The numbers are now known: half of the adult Dutch population is overweight or obese. More than one million Dutch people have type 2 diabetes mellitus. Perhaps even more worrying is that type 2 diabetes – popularly known as ‘old-age sugar’ – has long ceased to be reserved for the elderly.
The cause of the current obesity epidemic is multifactorial. A high consumption of (ultra) processed food and soft drinks to which sugars have been added plays an important role. These sugars are not only a source of extra calories, there is increasing evidence that fruit sugar (fructose) has additional adverse health effects.
The solution to the obesity epidemic is also multifactorial. In 2018, a first step was taken through the National Prevention Agreement, which includes actions to make the living environment less ‘obesogenic’. Soon after the publication of this agreement, RIVM concluded that “the ambitions to tackle overweight do not seem feasible with the agreed package of actions and objectives”. On Tuesday 6 April, RIVM presented a proposal for additional measures to achieve these ambitions. The sugar tax is one of them.
What are the benefits of a sugar tax? Due to the price increase, people are inclined to buy less soft drinks and other products to which sugars have been added. The food industry is also being encouraged to reformulate their products, so that they contain less sugars. The Dutch Association of Soft Drinks, Waters, Juices (FWS) states that a sugar tax is not necessary to effect these changes. Based on her own research, she concludes that the target to reduce the number of calories in soft drinks, as laid down in the National Prevention Agreement, had already been achieved a year earlier. That’s nice, but not enough.
The approach in the United Kingdom is illustrative. In 2018, a two-stage sugar tax on soft drinks was introduced there. For soft drinks containing 5 to 8 grams of sugar per 100 ml, the converted tax is 21 euro cents per litre. For soft drinks that contain more than 8 grams of sugar per 100 ml, that is 28 euro cents per liter. Recent research has shown that the announcement and implementation of this tax has led to a sharper drop in sugar consumption from soft drinks compared to the Netherlands. In the UK, an average of 4.7 grams of sugar was consumed less per individual per day. And while that’s not even half a glass of Coke, it’s important to emphasize that this is an average. There are people who never drink soft drinks and there are people who consume a lot of soft drinks. The effect in the latter group is therefore much greater.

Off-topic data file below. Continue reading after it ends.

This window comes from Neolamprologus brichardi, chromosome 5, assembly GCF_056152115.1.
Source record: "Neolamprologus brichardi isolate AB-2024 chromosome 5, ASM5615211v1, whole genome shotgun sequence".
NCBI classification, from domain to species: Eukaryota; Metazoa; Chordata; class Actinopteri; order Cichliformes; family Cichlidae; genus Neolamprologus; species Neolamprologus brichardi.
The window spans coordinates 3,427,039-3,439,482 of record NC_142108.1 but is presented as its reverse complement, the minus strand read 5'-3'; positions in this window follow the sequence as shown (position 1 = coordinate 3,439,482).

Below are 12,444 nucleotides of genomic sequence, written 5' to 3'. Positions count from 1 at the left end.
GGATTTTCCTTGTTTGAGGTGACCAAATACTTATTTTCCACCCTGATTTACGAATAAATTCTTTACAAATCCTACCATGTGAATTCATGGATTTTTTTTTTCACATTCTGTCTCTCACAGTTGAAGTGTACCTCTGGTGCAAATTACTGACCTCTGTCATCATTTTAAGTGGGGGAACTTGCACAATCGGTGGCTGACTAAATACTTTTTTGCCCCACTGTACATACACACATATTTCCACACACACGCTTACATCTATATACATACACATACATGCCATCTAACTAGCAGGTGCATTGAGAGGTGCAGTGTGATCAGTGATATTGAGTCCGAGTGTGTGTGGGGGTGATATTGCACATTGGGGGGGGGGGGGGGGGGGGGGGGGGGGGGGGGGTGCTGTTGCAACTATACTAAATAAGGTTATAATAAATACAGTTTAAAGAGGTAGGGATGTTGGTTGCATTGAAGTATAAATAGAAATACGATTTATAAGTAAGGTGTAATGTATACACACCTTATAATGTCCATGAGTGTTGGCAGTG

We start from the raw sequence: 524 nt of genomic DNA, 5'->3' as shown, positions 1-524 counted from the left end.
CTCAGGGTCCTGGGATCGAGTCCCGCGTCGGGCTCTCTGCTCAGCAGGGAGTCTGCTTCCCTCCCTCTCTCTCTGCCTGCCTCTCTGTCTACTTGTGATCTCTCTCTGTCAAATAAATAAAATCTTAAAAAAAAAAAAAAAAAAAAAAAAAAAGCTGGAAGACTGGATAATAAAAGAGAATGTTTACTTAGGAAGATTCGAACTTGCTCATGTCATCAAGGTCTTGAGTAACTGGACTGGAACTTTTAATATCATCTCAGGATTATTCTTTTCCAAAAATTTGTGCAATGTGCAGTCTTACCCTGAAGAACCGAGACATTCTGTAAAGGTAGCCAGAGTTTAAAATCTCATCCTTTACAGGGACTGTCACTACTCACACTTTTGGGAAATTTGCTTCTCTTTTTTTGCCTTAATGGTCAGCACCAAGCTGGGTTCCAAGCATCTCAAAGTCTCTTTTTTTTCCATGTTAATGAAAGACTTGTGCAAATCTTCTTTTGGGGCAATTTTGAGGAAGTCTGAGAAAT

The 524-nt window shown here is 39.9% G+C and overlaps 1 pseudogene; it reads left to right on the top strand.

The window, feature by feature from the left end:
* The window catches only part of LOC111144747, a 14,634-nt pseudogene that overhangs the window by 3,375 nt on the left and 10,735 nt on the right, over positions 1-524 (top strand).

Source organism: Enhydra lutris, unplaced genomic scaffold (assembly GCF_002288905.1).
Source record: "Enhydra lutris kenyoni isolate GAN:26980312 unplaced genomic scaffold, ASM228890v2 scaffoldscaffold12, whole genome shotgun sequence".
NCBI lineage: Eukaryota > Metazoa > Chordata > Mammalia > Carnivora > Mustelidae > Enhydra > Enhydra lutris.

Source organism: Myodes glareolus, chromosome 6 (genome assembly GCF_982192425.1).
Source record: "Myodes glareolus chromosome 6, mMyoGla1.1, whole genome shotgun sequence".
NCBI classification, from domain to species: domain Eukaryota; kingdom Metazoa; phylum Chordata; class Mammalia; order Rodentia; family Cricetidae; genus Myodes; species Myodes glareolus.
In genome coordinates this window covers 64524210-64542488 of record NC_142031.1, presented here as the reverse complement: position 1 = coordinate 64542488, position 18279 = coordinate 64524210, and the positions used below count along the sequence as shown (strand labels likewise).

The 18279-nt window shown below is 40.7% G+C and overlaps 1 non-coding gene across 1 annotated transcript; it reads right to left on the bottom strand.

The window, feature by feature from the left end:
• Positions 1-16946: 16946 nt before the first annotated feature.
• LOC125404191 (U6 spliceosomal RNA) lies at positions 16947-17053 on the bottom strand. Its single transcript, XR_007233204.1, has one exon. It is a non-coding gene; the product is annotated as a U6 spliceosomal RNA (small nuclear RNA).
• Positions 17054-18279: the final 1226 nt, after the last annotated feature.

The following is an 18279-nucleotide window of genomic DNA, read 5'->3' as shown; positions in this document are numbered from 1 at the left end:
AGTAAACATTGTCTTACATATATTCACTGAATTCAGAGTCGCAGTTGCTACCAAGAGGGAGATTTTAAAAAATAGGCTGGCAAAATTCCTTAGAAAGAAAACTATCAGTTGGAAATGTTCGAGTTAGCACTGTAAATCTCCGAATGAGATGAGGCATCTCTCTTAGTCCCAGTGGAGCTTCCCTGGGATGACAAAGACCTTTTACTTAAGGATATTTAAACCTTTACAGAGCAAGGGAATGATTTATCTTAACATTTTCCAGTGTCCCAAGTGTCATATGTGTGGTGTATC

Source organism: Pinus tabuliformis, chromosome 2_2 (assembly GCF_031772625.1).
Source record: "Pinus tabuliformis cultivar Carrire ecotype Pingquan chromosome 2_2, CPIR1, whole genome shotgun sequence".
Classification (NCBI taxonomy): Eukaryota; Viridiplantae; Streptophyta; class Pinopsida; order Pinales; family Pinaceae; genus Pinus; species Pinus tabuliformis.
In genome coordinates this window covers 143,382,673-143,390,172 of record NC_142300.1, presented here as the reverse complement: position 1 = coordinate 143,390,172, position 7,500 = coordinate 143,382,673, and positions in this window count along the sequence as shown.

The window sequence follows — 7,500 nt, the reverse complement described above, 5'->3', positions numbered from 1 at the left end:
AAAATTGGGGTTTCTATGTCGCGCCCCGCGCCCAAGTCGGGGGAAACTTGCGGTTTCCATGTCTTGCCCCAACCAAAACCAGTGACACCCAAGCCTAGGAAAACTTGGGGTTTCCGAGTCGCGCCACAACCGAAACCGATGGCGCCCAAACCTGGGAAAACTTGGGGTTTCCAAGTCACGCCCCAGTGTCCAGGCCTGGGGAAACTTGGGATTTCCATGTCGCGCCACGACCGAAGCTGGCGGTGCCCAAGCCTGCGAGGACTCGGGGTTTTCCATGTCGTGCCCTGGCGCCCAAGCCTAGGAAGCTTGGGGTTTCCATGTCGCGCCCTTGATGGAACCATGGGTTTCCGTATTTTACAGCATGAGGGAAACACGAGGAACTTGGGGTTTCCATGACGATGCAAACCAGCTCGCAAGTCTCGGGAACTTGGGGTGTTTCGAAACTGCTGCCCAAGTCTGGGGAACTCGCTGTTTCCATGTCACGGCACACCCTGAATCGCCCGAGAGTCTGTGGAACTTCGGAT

The recent story of the Tilburg alderman Esmah Lahlah, who spent a month trying to get by on social assistance benefits and lived on a bag of paprika chips for a few days, illustrates once again that healthy food is simply too expensive for some people. The financial benefits of the introduction of the sugar tax can benefit other health initiatives, such as making fruit and vegetables cheaper.
The FWS website states that 1.7 billion liters of soft drinks were sold in 2019 with an average of 20 kCal per 100 ml. That corresponds to 5 g of sugar per 100 ml. We can make a rough calculation of what a levy of 21 cents per liter, comparable to the UK, could yield. If we assume that half of the consumed volume contains more than 5 g of sugar per 100 ml, then that amounts to 180 million euros per year.
Fair is fair: people who are less educated, who are overweight or who consume a lot of soft drinks see less of a sugar tax. However, recent research at the VU shows that 57 percent of the Dutch are not against a sugar tax. The percentage of Dutch people who do not reject a sugar tax increases to almost 70 percent if the proceeds benefit health initiatives.
The food industry in general is not in favor of the sugar tax, because it can lead to loss of income. However, English research shows that this is an unfounded fear. The implementation of the sugar tax has not led to a decline in sales of soft drinks in the UK. However, to a decrease in the average amount of sugar per soft drink.
Finally, some political parties find a sugar tax patronizing. People should be able to decide for themselves what they want to eat. Due to a nitrogen crisis and the threat of economic damage, the same political parties did take what many consider patronizing measure in 2019 by lowering the speed limit. However, the economic damage caused by the current health crisis is also obvious.
The time has come for a sugar tax. It is one of the necessary steps to make the Netherlands healthier.